It’s Turkish. Kiosk originally means “Garden Pavilion“. Today it’s something else.
A place to buy food on feast days – but not only on those days. A social gathering point. Or a piece of home as city guide Bruno Knopp calls it.
He must know it, since he’s presenting special tours focusing on Kiosks. And there are quite a few in Cologne. One of the places in Germany where the tradition of the Kiosk is still kept up.
Although the first Kiosks were installed in the Ruhr Area. As a place for labours where they could buy some water on their way to work, as Knopp explains. Today there’s even more. Newspapers, chocolate and even some tools for barbecue.
In Cologne more and more people from southern Europe own the small stand alone Kiosks. It’s hard work with opening times that are not very family-fiendly. And it’s a little tough to maintain a kiosk.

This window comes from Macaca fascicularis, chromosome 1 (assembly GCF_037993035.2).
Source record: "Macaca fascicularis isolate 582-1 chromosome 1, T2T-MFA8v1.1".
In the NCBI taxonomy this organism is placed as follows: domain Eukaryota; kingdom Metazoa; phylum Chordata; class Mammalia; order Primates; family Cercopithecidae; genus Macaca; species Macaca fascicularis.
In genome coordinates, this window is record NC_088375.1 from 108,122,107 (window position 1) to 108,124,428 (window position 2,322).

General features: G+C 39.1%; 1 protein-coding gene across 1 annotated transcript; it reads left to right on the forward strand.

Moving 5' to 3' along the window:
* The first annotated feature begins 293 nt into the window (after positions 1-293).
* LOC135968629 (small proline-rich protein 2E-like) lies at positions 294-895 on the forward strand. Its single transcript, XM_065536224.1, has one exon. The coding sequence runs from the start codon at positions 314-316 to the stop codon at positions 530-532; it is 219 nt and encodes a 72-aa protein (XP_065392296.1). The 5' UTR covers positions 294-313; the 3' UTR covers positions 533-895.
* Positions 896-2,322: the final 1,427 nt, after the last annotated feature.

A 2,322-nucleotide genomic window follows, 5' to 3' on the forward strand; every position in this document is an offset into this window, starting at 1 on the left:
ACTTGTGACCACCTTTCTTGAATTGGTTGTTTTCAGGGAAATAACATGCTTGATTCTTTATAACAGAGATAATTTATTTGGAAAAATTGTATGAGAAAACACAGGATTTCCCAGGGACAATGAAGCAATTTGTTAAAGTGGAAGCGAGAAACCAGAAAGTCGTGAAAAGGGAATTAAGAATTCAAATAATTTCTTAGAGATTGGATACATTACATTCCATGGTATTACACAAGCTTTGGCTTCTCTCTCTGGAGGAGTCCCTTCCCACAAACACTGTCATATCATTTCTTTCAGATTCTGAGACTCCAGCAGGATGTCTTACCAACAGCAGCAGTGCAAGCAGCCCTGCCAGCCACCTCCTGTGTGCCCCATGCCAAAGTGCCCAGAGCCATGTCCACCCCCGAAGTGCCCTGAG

Traditionally, the ground is owned by the city government. The rest is up to the owner of the small building on top. So some of them struggle to keep their Kiosk in good nick.
According to a recent survey still 25,000 kiosks exist in Germany. 550 in Cologne. Such as the one by Spanish born Eudardo at Lotharstraße in Cologne. He tells the transatlantic diablog the story behind the choice of his exterior paint. Light green.
It was the color he used to paint his child’s room with, he says. The rest was used for his kiosk. Which is now quite special.
German photographer Stefan Matthiessen (website) is keeping what might disappear slowly. He’s taking photos of mostly stand alone kiosks in town. Documenting the stories behind it. Saying that most of them might disappear in the coming years, giving place to bicycle stand or something else. But there are still some…
On his two and a half hour tour in Cologne city guide Bruno Knopp presented at least seven kiosks to the group. Some of them located on main streets, some not. In both cases the tour made them more recognized, as people had a sharper focus on them.